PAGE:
Last autumn the London Magazine branch of the National Union of Journalists carried out a survey of working hours. More than 10 per cent of the branch answered, a high response rate for a web-based survey. And the results show a disturbing pattern of excess and unremunerated working, along with a lack of awareness among employers and members about the law on working hours.
By and large, the problem does not lie in the number of hours laid down in contracts of employment. Fewer than 3.5 per cent of respondents had contractual hours of more than 40. It lies in a working life that for many effectively starts when they get up in the morning and finishes only when they go to bed.
Only a third said they “tend to leave around the end of [their] working hours”. The rest work longer, sometimes much longer. More than a third tend to work at least an hour a day, regularly. Another third tend to work between half an hour and 45 minutes extra, every day.
Breaks are an issue. Fewer than a third consistently take an hour for lunch – and even more say they eat while carrying on working at their desk. So much for “rights”: the law specifies a “minimum 20 minute rest break” in a 6-hour shift, but rights without union organisation are worth little.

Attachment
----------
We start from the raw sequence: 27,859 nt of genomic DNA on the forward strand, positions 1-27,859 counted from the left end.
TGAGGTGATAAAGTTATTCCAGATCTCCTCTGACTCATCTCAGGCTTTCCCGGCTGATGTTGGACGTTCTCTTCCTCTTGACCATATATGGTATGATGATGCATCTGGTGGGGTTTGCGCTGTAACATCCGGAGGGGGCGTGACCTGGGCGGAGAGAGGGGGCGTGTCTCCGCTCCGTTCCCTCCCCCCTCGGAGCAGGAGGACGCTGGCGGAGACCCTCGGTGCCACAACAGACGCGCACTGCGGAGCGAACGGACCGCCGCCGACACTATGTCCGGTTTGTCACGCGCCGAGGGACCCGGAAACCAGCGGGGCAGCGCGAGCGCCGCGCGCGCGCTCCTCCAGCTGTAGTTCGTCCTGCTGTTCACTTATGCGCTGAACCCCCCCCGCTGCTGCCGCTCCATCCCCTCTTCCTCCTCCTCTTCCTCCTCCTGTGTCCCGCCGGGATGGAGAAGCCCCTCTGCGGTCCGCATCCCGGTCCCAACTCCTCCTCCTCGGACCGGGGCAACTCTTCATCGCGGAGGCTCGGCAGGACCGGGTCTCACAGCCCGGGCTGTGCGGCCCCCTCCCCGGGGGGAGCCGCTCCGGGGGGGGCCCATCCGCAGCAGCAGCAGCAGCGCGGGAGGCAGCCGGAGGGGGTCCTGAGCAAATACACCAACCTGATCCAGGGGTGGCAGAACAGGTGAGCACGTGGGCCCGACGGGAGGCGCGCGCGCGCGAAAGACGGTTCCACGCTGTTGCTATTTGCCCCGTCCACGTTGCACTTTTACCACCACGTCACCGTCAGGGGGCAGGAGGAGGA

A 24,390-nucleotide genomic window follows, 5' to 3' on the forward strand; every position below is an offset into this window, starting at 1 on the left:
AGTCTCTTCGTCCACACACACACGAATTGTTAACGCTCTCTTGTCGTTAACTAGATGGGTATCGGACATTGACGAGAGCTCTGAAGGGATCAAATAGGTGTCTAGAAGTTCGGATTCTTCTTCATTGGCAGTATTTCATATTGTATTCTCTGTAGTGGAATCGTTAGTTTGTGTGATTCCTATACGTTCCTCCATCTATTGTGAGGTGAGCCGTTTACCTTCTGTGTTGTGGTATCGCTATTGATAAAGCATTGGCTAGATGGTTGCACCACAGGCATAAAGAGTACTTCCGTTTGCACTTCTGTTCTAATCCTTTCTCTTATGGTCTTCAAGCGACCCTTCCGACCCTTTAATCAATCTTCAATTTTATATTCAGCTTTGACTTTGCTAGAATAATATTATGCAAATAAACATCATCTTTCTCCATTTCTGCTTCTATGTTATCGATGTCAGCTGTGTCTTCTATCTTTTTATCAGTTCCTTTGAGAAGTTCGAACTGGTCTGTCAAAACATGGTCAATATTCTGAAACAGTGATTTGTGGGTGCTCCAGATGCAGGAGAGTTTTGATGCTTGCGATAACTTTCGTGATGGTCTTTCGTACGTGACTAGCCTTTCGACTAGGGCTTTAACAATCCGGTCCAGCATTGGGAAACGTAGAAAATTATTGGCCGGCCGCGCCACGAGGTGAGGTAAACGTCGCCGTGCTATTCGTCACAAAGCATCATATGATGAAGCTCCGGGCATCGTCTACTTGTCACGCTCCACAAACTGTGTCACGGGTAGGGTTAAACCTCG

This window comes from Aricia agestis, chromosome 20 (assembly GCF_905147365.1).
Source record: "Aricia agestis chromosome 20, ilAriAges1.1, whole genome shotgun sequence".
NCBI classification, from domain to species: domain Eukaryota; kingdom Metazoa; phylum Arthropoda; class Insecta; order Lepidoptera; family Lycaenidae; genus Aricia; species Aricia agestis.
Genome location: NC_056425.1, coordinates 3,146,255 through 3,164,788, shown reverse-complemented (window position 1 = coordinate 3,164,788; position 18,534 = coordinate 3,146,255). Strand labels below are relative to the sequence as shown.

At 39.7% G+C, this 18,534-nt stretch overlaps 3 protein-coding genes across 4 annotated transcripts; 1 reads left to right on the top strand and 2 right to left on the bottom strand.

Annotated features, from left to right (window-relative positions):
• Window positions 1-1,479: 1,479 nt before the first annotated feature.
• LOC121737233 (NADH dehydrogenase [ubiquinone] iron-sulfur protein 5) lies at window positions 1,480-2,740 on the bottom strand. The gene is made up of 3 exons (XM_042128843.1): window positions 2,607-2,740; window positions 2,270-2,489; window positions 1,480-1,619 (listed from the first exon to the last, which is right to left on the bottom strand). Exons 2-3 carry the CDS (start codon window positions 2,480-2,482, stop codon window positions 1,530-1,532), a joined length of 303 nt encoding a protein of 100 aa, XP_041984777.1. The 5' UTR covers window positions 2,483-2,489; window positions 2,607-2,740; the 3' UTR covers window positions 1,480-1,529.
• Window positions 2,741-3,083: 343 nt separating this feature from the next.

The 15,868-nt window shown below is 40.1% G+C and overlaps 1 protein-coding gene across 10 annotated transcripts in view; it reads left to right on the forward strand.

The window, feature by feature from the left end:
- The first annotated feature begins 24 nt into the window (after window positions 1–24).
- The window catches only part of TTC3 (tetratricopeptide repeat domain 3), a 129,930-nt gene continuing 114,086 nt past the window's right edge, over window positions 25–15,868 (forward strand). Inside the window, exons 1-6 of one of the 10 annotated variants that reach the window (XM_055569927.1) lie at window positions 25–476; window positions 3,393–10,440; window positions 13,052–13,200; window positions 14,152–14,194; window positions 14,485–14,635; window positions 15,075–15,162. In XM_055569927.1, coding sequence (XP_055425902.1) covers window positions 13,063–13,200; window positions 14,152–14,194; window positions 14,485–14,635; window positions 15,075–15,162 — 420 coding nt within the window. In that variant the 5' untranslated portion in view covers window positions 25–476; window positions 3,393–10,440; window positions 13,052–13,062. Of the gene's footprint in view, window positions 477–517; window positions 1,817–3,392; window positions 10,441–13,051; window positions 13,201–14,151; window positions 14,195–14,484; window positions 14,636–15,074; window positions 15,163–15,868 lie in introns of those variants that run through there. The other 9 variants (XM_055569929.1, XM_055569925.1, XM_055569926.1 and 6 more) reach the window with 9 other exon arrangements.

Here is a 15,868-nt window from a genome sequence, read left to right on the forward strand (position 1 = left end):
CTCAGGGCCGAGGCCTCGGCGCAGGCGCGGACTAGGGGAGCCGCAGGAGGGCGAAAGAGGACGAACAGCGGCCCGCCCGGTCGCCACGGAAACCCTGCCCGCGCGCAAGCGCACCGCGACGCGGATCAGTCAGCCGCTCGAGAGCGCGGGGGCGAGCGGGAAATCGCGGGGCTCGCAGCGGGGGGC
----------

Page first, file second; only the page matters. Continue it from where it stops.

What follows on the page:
A fifth of respondents based at an employer’s workplace said they “normally” work on the way to work. Slightly fewer, one in six, work on the way back home.
Most report working when they get home in the evening, with 30 per cent of respondents saying they regularly work at home on weekends and bank holidays.
According to the Working Time Regulations time spent travelling between home and the workplace is not counted as working time, but time spent travelling on other duties is. Yet more than a third of those who answered the section on foreign travel said time spent travelling was not treated as working time. Many routinely come straight into work after an overnight flight.
Remuneration for excess working seems to be a thing of the past. Only 5 out of 168 respondents reported getting paid overtime. More than 60 per cent get neither overtime pay nor time off in lieu. And only around one in seven “generally” take time off in lieu.
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